Jan 10, 2017

Andy Andreason's Great Dream...

The Stinson Voyager -- Similar to Andy's plane
In 1975, I accepted a position in the LHA Program Office at Ingalls Shipbuilding (a division of Litton Industries) in Pascagoula, Mississippi.  I had previously worked in the Logistics Directorate at the same location.  My new job would involve managing the change boards that reviewed all proposed changes to the LHA ship, a 39,000-ton, 800+ foot long amphibious assault helicopter carrier.  Changes may be initiated to solve an engineering problem, or to meet some contractual requirement that was overlooked, or simply to improve the product.  Our job in the change boards was to determine if the change was truly required, whether the proposed solution made sense, whether it was the most cost-effective solution, whether it met specifications, and when it might make sense to incorporate the change.  We had representatives on the boards from many divisions of the shipyard -- material, planning and scheduling, production, etc.

One of the gentlemen, the representative from production planning, was a fellow named "Andy" Andreason.  Andy lived in Foley, Alabama, and commuted over 80 miles each way to work each day.  On a good day, it took over 1 hour and 15 minutes for his one-way trip.  He looked for an alternative.

The highway and straight-line distances from Foley to Pascagoula
Andy had been an active private pilot for about 40 years and had accumulated thousands of hours of flight time in small aircraft.  One of his favorites was the Stinson Voyager, a single-engine airplane that had been produced by the Stinson Aircraft Company of Wayne, Michigan, between 1939 and 1945.  They produced over 5,000 of these light aircraft that were unique for their slatted wing design.  The planes cruised at about 100 miles per hour.

Andy's idea was simple: Buy and restore a Stinson Voyager.  Then, by keeping a car at the Pascagoula Airport, he could commute by air in his own plane, from Foley to Pascagoula (a straight-line distance of about 50 miles), and drive from the Pascagoula airport to the shipyard, a distance of only about 8 miles.  What a concept!  Of course, it would only work in fair weather, but it would greatly reduce Andy's commuting time and stress level.  He found a good used Stinson, bought it, moved it to Foley, and began the restoration.  And, because we worked together, the entire change board got daily updates as the restoration progressed.

An early Stinson Voyager advertisement
It was probably early 1977 that Andy was ready to make his first commuter flight.  The restoration was completed and his "new" airplane had been flight tested and declared airworthy.  On the first day with favorable weather, he made the inaugural flight and his plan worked perfectly!  Over the next 10 days, the weather continued to be perfect, and Andy commuted by air every day without incident.  Then he told us he was taking a couple days off while his A&E mechanic inspected and readjusted a few items on the plane.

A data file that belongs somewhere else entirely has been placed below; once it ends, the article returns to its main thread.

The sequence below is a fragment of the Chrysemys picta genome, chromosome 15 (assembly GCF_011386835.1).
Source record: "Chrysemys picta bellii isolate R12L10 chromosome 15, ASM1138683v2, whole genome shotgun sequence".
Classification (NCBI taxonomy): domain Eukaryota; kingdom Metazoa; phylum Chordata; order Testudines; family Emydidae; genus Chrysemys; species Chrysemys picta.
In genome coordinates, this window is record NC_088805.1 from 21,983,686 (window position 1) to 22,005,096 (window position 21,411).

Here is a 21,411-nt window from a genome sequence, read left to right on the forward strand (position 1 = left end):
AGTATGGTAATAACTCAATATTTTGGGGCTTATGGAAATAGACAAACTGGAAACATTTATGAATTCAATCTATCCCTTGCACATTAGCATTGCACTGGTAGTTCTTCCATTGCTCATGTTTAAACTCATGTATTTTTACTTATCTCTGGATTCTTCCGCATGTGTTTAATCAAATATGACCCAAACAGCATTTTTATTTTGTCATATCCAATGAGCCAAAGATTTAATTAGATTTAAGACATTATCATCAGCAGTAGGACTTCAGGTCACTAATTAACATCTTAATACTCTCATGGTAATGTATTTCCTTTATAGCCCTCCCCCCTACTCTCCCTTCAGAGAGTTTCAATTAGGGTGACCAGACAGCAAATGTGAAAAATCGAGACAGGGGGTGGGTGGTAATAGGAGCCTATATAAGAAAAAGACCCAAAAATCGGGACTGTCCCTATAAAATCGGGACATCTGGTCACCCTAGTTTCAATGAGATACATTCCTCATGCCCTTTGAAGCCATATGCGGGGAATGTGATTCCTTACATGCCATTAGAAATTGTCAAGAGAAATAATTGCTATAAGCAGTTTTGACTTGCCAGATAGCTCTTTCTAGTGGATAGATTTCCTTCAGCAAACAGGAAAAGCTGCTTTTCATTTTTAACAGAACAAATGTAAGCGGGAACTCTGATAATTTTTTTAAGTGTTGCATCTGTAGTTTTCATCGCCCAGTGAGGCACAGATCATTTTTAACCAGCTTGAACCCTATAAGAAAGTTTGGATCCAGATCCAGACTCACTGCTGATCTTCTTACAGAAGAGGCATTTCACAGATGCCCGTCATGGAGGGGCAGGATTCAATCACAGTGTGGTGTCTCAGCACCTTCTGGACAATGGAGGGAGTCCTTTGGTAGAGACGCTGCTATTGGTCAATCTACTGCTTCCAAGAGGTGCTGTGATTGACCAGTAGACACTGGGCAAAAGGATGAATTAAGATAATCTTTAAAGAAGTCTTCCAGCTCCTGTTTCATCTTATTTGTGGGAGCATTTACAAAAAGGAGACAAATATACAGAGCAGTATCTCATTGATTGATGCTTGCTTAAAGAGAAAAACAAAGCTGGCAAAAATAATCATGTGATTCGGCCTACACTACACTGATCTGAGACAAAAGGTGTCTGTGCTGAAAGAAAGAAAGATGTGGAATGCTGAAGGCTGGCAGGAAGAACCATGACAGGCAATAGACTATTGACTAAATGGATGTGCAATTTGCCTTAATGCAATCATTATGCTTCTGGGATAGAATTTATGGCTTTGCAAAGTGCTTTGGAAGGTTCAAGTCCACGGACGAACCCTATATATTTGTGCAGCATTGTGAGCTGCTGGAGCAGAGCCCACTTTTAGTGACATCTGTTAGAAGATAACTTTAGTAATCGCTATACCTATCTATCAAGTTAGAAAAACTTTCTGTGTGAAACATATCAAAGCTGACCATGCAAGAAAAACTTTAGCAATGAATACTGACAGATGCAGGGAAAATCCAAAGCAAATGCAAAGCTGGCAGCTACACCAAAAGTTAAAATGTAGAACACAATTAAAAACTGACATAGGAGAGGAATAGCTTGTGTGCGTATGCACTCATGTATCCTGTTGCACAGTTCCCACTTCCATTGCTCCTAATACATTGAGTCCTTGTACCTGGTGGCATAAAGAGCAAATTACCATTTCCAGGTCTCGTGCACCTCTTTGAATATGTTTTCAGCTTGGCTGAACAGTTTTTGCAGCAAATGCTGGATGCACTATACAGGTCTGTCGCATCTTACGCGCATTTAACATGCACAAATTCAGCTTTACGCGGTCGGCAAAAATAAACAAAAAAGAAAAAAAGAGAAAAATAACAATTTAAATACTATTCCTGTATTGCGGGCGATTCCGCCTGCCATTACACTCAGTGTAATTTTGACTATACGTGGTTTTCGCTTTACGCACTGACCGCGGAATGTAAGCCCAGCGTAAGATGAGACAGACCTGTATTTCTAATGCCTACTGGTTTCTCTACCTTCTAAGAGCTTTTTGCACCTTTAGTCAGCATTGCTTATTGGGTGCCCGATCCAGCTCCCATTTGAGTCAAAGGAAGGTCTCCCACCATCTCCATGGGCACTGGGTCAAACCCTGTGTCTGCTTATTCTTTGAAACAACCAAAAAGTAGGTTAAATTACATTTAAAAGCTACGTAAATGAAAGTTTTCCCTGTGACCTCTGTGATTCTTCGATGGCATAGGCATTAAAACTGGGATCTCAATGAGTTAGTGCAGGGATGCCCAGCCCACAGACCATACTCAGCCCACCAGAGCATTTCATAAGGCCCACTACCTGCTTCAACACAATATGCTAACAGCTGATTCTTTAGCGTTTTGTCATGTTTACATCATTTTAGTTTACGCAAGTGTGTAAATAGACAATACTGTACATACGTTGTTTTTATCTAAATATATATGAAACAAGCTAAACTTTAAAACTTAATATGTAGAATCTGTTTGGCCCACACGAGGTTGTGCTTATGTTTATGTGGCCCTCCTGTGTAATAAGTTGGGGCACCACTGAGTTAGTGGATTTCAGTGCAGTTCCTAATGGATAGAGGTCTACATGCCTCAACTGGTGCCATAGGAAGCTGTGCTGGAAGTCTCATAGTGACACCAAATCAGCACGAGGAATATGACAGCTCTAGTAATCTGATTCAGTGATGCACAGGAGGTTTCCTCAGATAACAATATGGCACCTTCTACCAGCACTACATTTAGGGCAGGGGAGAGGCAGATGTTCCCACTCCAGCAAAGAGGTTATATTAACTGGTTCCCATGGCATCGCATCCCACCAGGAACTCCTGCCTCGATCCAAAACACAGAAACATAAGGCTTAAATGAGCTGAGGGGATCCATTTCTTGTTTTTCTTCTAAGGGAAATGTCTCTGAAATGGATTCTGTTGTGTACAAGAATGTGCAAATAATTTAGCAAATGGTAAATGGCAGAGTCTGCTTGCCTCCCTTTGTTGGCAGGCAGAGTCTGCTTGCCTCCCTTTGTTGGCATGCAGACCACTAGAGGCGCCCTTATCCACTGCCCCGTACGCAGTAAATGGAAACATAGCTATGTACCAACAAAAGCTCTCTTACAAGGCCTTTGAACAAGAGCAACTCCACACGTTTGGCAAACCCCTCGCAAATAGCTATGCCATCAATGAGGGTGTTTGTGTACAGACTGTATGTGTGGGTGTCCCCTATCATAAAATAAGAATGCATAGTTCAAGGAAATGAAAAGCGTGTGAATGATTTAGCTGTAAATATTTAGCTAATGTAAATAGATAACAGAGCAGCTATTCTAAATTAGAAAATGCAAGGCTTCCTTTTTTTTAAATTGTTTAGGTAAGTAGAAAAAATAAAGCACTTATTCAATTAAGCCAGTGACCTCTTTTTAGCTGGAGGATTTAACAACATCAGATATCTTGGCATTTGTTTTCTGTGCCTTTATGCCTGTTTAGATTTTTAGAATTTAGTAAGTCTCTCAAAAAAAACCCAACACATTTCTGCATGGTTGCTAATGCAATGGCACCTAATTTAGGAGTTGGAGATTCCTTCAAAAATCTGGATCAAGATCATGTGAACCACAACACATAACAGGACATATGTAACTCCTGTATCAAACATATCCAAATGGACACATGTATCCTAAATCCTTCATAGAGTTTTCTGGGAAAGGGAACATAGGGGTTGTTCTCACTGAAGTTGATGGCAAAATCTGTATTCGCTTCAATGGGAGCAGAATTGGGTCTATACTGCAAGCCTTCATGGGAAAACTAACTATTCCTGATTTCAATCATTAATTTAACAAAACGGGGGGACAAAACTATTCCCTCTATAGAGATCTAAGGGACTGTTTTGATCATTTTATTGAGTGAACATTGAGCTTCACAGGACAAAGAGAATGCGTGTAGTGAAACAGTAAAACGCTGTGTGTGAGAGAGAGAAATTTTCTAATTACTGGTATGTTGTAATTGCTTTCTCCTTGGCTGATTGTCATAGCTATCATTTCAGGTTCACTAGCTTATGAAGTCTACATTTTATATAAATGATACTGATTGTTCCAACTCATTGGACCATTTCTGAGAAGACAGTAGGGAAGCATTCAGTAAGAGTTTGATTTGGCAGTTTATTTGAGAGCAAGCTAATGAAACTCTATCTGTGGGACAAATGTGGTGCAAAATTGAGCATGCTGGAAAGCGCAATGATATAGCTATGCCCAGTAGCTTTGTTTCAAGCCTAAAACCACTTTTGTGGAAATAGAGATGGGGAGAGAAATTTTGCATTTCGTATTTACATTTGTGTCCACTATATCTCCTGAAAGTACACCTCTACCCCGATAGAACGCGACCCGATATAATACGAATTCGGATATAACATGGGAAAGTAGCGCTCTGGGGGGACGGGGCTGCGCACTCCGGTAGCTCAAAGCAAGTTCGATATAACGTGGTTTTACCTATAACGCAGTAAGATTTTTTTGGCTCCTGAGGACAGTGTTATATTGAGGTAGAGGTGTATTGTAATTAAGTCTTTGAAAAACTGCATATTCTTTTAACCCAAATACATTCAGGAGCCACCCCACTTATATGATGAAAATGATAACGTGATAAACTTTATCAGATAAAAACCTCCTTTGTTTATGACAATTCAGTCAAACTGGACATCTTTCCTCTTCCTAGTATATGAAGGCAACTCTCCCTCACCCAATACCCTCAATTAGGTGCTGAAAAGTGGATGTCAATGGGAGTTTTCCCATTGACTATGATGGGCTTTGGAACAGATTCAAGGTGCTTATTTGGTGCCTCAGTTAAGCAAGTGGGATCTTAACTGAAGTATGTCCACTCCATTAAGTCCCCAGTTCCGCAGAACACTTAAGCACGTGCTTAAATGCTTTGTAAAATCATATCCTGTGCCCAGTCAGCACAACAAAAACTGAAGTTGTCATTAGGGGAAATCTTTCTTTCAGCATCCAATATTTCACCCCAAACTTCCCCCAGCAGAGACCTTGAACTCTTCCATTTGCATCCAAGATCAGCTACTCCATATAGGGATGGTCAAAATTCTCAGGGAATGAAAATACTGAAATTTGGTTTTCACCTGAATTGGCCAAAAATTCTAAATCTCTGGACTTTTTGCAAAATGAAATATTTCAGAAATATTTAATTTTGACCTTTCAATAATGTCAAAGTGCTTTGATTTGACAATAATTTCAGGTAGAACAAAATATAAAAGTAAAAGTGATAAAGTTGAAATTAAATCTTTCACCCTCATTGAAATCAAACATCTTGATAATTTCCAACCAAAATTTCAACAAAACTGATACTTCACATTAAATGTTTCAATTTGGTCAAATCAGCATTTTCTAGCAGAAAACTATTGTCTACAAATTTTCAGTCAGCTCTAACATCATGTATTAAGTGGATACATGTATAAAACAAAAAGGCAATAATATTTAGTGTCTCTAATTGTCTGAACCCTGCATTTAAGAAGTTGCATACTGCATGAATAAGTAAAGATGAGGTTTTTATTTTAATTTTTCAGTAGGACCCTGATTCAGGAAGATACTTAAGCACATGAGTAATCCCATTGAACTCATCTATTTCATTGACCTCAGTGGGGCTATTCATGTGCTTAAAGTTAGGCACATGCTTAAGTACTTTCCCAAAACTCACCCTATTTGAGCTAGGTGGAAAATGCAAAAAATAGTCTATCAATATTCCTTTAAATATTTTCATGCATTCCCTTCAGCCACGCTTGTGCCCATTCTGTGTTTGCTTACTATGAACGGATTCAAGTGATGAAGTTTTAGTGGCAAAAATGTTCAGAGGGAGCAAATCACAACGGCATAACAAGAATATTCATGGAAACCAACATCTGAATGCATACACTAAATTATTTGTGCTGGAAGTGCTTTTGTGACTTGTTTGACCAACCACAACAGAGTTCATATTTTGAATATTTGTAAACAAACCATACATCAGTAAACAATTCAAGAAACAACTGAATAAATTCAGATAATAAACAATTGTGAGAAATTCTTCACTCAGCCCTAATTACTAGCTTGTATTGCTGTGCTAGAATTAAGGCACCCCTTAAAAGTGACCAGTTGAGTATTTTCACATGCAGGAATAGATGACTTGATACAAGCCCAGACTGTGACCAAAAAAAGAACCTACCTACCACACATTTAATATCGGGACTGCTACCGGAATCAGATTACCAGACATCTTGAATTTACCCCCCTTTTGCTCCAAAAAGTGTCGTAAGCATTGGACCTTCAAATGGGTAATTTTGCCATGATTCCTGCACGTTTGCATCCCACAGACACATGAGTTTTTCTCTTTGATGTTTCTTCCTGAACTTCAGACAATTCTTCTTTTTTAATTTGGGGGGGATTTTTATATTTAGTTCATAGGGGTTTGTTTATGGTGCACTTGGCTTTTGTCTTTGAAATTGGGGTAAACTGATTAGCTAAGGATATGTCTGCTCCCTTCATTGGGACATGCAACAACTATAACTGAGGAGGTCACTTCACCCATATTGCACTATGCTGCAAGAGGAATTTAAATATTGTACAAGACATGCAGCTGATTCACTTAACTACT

On the day that Andy was supposed to resume his airborne commute, he failed to be at work at 8:00 AM.  This was unusual for him, since he was a very punctual worker.  Unusual also was the fact that he didn't call to let us know of his absence.  Finally, about 9:30 AM, I called his home to check on him.  His wife answered.  The conversation went as follows:

"Mrs. Andreason, this is Bob Mead at the shipyard.  Is Andy in?"

"He's here, but he doesn't want to talk."

"Is he OK?"

"He's fine, but the plane isn't.  He'll tell you more when he comes to work.  He'll be there tomorrow."

The next day, we learned the whole story.  To fully appreciate this description, understand that Andy was 65 years old and a very large individual, probably tipping the scales at about 275 lbs.  Andy had gone out to the airport as usual and moved the plane out of its hangar.   Andy tried to start the engine, but the battery was drained from all the usage it had had in the hands of the mechanic.  Andy set the hand brake, set the throttle for fast idle, stepped in front of the plane, and pulled the propeller to hand start the engine.  To his surprise, the engine started and sped up to far more than a fast idle.  As Andy ran around the plane to reach into the cockpit to slow its RPMs, the plane started to move!  You see, his mechanic had, among other things, adjusted the hand brake and the idle speed.  Andy hadn't accounted for the handbrake readjustment, and hadn't pulled the brake handle far enough.  He then grabbed the tail of the aircraft to stop it from running into another nearby plane.  As Andy ran sideways to rotate the direction of the plane, he lost his grip and it plowed into the airport's fueling station, demolishing and igniting one of the gas pumps!  By the time he got a fire extinguisher and some assistance, the front half of the plane was destroyed.  Andy was embarrassed beyond words!

This story actually has a happy ending.  Andy's long-range plan was to retire and use the plane to travel across the country with his wife.  Not long after the disaster, Andy located another damaged Stinson Voyager, in Texas, with an intact front half.  He bought it, retrieved it from Texas, and completed a second restoration of the "married" air frames.

The last time I heard of Andy and his wife, they were flying the "new" plane to distant points and Stinson owners' gatherings.  God bless them for realizing their dream!

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